The difference between farmers and other people is not just a matter of a raincoat. It’s not just how they watch the weather reports and seasonal changes with care. Farmers have to act on the conditions they see, and live with the consequences of their actions. You could say they don’t have to if they have crop insurance, which the large-scale operators do, courtesy of the federal government, but in the long run there is no crop insurance. The big picture is made up of accumulated good guesses and bad guesses. Like the hot dog vendor outside the ballpark, who has to know how many hot dogs to have on hand, and how many to cook in time to make any difference when the rush comes, before and after the game. That’s how you make a living. Inside the ball park with a captive audience forced to wait in line to buy a dog at inflated prices, or curb their hunger, with the game blaring all around, it’s a different story, with less risk and more profit to be shared more ways with a large and assertive management. One thing about scale: it makes you either an insider or an outsider, and defines how you get to play the game. – PH
By most informed estimates there are in excess of one billion disenfranchised people on this planet who would jump at the chance to join the ranks of small farmers. As for the natural resources required? Industrial agriculture and suburban development are “wasting” millions of acres of the most productive farmlands. While The U.S. government (to name but one failed example) is paying out billions of dollars to agribusiness to NOT grow certain commodities, this ostensibly to protect prices. Meanwhile children starve and capable grownups are at a loss for what to do without work and purpose. Shame on us. Time to right the ship. LRM
“Once plants and animals were raised together on the same farm—which therefore neither produced unmanageable surpluses of manure, to be wasted and to pollute the water supply, nor depended on such quantities of commercial fertilizer. The genius of American farm experts is very well demonstrated here: they can take a solution and divide it neatly into two problems.” — Wendell Berry
Ethics of Farming
The psychology of raising a monocrop seems to be that with only one thing to look at, the farmer becomes a specialist, and presumably with fewer different things to watch will get more efficient, will become more like an executive as he tweaks the inputs of GMO seed, herbicides and pesticides, synthetic fertilizers and sophisticated irrigation, and the fuel and maintenance for massive planting and harvest equipment. Yet what happens to such an agribusinessman is often stultifying and frustrating in the extreme. Again the “efficiencies” are invoked, and again the farmer is led to work in a narrowly accepted way, largely to optimize a monocrop for which he receives an artificially low price at season’s end. We refer to this as the “commodification” of crops, the removal from thinking of corn or soybeans as foods to be eaten, where these crops become part of an industrial process that can as easily create fast foods or fuels or lampshades or seatcovers out of what is essentially treated as an anonymous raw material produced for the absolute least cost to the industries that depend on it. In this scenario the farmer has no standing except as he negotiates the tight squeeze between “inputs” and “outcomes”—between what it costs him in seed, fertilizers, pesticides, irrigation, fuel and equipment, and his yield per acre.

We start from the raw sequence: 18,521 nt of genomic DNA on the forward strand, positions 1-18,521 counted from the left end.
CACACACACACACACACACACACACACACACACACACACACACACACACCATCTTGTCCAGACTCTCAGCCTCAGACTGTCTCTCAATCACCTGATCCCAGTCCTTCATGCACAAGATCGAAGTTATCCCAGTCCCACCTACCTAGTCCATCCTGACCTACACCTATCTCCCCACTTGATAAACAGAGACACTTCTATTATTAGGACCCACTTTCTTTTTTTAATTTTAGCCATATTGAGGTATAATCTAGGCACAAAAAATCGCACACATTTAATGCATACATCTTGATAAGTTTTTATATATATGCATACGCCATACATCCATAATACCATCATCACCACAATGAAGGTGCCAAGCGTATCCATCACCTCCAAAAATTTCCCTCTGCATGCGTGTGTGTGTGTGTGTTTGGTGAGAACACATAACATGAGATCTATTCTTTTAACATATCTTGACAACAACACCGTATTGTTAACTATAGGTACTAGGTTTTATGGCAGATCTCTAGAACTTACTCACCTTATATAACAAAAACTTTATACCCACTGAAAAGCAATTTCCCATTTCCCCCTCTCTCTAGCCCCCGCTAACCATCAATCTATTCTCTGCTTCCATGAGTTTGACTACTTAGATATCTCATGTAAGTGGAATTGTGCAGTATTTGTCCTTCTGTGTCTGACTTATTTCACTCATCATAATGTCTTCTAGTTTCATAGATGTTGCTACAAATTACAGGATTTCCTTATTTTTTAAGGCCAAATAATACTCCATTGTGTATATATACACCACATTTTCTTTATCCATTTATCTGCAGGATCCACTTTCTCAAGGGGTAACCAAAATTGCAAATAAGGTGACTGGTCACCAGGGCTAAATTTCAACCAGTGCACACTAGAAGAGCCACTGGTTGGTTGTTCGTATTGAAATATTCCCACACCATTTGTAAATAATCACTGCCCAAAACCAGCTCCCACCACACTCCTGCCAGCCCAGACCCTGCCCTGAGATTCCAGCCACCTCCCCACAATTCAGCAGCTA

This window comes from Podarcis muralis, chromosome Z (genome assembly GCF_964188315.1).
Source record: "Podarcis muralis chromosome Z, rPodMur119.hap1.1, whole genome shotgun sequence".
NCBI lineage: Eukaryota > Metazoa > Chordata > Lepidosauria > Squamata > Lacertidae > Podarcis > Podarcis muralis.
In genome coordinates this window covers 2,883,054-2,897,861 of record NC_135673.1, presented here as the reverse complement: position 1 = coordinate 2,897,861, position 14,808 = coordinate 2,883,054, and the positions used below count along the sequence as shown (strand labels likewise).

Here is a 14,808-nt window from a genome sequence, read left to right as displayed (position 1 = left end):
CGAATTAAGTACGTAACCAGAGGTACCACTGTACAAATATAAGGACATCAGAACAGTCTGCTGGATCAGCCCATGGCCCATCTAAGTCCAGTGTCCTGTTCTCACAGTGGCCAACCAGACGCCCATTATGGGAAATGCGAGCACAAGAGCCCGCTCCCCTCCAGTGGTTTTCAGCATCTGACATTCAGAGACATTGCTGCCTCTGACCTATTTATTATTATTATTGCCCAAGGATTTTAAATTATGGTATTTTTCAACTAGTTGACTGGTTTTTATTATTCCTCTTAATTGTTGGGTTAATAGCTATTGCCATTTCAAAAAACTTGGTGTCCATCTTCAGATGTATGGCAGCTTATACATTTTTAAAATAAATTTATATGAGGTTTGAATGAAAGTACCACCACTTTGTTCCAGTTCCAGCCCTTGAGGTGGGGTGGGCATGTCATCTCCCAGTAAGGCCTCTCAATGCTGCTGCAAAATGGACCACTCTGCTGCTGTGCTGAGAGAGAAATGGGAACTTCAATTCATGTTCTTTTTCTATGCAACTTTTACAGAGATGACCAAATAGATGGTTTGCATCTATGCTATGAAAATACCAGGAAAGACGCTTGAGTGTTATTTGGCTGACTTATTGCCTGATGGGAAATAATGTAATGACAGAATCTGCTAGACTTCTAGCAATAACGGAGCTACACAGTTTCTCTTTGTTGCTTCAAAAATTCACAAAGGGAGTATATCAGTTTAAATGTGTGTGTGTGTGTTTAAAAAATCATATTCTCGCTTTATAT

What is left out of the equation is what we might call the aesthetics and ethics of farming. How to do it sustainably and well, without passing on the costs of fertilizer runoff or soil degradation to the surrounding watershed community that we loosely refer to as the environment and to future generations, of not just our species but of all living species. It is the nature of economics as practiced by American business to try to externalize as many costs as possible, to dump undesirable byproducts and waste onto the commons, into the waters and lands downstream and downwind, where the tab will be picked up by the public. Yet increasingly there is no “away” to throw undesirable leftovers. These byproducts need to be accepted and paid for as part of the cost of doing business. PH
Yes it is confusing…
People on every side of the food equation, good people, all disagreeing about what is happening, what needs protecting, what needs to cease, what needs to be done. And most all of those folks base their beliefs on some sort of ground zero premise or axiom, something they see as indisputable, a starting point that they believe we must all agree on. Such as; small farms CAN feed the world – or – small farms CANNOT feed the world. I say we need to go back further, back to something no feeling caring human being can dispute. I say we go to a true ground zero premise. Here’s my vote; I say we can and must agree on this…
No More Starving Children!
Now, let’s take that premise and work up from there. Today, Industrial agriculture is NOT feeding all the children of the world. Small independent farms spred across the entire populated blanket of the planet can and will feed all of those children, and they’ll do it while restoring the environment and rebuilding biological diversity. But we’ll have to find ways to help. Here’s another premise as goal…